various papers by Nunney, Vucetich et al. (1997), and Whitlock and Barton
(1997). Waples (1989) showed how to estimate *N*_{e} by using temporal fluctuations in allele frequencies. Wang and Whitlock (2003) incorporated variation in both time and space as bases for estimating
*N*_{e}.

In the literature, you may see "variance effective size" and "inbreeding effective size". The former focuses on changes in genetic variance, on consequences for the offspring generation and hence naturally leads to consideration of interpopulation divergence. The latter focuses on changes in heterozygosity, on consequences for the parental generation, and hence naturally leads to consideration of the level of inbreeding within populations. See Crow and Kimura's (1970) text (pp. 345-364) for a much more detailed treatment of the different derivations and distinctions.

References:

Caballero, A. 1994. Review article: Developments in the prediction of effective population size. Heredity 73: 657-679.

Chesser, R.K., and R.J. Baker. 1996. Effective sizes and dynamics of uniparentally and diparentally inherited genes. Genetics 144: 1225-1235.

Crow, J.F., and C. Denniston. 1988. Inbreeding and variance effective population effective numbers. Evol. 42: 482-495.

Crow, J.F., and M. Kimura. 1970. An Introduction to Population Genetics Theory. Burgess Publishing, Minneapolis, MN.

Felsenstein, J. 1971. Inbreeding and variance effective numbers in populations with overlapping generations. Genetics 68: 581-597.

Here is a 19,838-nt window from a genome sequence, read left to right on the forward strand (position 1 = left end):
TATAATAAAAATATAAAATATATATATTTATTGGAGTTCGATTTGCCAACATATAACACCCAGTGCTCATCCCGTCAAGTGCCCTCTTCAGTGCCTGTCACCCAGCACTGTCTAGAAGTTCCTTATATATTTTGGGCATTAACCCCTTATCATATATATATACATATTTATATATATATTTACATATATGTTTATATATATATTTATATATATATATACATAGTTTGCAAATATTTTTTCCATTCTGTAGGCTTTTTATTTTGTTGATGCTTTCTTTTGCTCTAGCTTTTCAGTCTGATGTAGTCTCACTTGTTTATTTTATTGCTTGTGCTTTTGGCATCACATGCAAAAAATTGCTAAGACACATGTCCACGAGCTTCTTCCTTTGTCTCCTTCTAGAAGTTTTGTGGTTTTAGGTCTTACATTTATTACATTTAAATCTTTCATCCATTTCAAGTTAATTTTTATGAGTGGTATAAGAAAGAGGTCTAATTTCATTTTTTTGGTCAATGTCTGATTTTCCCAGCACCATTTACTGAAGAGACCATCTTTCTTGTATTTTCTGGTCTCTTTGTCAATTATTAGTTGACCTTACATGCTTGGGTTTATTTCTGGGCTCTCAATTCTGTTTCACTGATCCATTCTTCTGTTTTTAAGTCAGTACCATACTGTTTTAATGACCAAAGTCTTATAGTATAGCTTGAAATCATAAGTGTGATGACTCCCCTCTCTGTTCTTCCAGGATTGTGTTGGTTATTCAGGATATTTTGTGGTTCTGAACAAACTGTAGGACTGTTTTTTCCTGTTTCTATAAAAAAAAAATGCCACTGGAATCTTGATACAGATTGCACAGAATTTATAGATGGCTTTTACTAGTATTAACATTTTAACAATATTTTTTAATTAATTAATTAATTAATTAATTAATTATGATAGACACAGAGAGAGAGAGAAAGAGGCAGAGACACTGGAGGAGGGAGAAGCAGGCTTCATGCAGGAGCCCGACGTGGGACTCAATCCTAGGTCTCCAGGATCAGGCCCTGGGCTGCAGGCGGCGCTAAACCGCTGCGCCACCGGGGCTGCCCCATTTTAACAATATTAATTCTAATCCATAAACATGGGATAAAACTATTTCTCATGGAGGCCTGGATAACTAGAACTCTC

Harris, R.B., and F.W. Allendorf. 1989. Genetically effective population size of large mammals: an assessment of estimators. Conserv. Biol. 3: 181-191.

Hartl, D.L. 2000. A Primer of Population Genetics (3

^{rd}ed.). Sinauer Associates, Sunderland, MAHedrick, P.W., and M.E. Gilpin. 1997. Genetic effective size of a metapopulation. Pp. 165-181

InMetapopulation Biology: Ecology, Genetics and Evolution (I. Hanski, and M.E. Gilpin, eds.). Academic Press, NY.Nielsen, Rasmus. 1997. A likelihood approach to populations samples of microsatellite alleles. Genetics 146: 711-716

Nunney, L. 1995. Measuring the ratio of effective population size to adult numbers using genetic and ecological data. Evolution 49: 389-392.

Nunney, L. 1999. The effective size of a hierarchically structured population. Evol. 53: 1-10.

Nunney, L., and K.A. Campbell. 1993. Assessing minimum viable population size: demography meets population genetics. Trends Ecol. Evol. 8: 234-239.

Vucetich, J.A., T.A. Waite, and L. Nunney. 1997. Fluctuating population size and the ratio of effective to census population size. Evol. 51: 2017-2021.

Wang, J., and M.C. Whitlock. 2003. Estimating effective population size and migration rates from genetic samples over space and time. Genetics 163: 429-446.

Waples, R.S. 1989. A generalized method for estimating effective population size from temporal changes in allele frequency. Genetics 121: 379-391.

Whitlock, M.C., and N.H. Barton. 1997. The effective size of a subdivided population. Genetics 146: 427-441.

Woolfenden, G.E. and J.W. Fitzpatrick. 1984. The Florida Scrub Jay: Demography of a Cooperative-breeding Bird. Monogr. Pop. Biol. 20. Princeton Univ. Press, Princeton, N.J.